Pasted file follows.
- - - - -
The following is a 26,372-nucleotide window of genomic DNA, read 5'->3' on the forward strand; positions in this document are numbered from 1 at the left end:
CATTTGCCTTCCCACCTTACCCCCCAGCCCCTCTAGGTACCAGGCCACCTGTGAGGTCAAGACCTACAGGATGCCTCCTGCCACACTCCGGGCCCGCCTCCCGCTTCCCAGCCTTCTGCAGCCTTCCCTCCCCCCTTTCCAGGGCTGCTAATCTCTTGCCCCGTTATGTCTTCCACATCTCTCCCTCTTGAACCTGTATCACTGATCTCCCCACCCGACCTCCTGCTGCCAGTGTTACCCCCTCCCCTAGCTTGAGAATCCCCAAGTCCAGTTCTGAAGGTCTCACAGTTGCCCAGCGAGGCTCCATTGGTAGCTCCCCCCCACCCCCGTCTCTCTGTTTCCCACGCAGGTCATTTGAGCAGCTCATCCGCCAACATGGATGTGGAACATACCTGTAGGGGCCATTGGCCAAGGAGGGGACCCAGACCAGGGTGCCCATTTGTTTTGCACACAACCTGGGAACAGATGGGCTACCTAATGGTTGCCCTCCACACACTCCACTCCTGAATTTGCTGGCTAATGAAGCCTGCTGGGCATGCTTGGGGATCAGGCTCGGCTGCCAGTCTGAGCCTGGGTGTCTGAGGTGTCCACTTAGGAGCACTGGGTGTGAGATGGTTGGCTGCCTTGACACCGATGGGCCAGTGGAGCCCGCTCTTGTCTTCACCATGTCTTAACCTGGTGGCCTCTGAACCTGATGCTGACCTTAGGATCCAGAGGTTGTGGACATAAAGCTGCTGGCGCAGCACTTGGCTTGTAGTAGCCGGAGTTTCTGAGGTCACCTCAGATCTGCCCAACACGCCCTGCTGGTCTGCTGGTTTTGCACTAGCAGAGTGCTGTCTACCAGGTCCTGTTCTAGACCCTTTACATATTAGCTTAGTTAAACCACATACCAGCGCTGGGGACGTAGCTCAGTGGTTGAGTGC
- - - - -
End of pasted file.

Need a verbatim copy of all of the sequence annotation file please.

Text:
The following is a 26,372-nucleotide window of genomic DNA, read 5'->3' on the forward strand; positions in this document are numbered from 1 at the left end:
CATTTGCCTTCCCACCTTACCCCCCAGCCCCTCTAGGTACCAGGCCACCTGTGAGGTCAAGACCTACAGGATGCCTCCTGCCACACTCCGGGCCCGCCTCCCGCTTCCCAGCCTTCTGCAGCCTTCCCTCCCCCCTTTCCAGGGCTGCTAATCTCTTGCCCCGTTATGTCTTCCACATCTCTCCCTCTTGAACCTGTATCACTGATCTCCCCACCCGACCTCCTGCTGCCAGTGTTACCCCCTCCCCTAGCTTGAGAATCCCCAAGTCCAGTTCTGAAGGTCTCACAGTTGCCCAGCGAGGCTCCATTGGTAGCTCCCCCCCACCCCCGTCTCTCTGTTTCCCACGCAGGTCATTTGAGCAGCTCATCCGCCAACATGGATGTGGAACATACCTGTAGGGGCCATTGGCCAAGGAGGGGACCCAGACCAGGGTGCCCATTTGTTTTGCACACAACCTGGGAACAGATGGGCTACCTAATGGTTGCCCTCCACACACTCCACTCCTGAATTTGCTGGCTAATGAAGCCTGCTGGGCATGCTTGGGGATCAGGCTCGGCTGCCAGTCTGAGCCTGGGTGTCTGAGGTGTCCACTTAGGAGCACTGGGTGTGAGATGGTTGGCTGCCTTGACACCGATGGGCCAGTGGAGCCCGCTCTTGTCTTCACCATGTCTTAACCTGGTGGCCTCTGAACCTGATGCTGACCTTAGGATCCAGAGGTTGTGGACATAAAGCTGCTGGCGCAGCACTTGGCTTGTAGTAGCCGGAGTTTCTGAGGTCACCTCAGATCTGCCCAACACGCCCTGCTGGTCTGCTGGTTTTGCACTAGCAGAGTGCTGTCTACCAGGTCCTGTTCTAGACCCTTTACATATTAGCTTAGTTAAACCACATACCAGCGCTGGGGACGTAGCTCAGTGGTTGAGTGC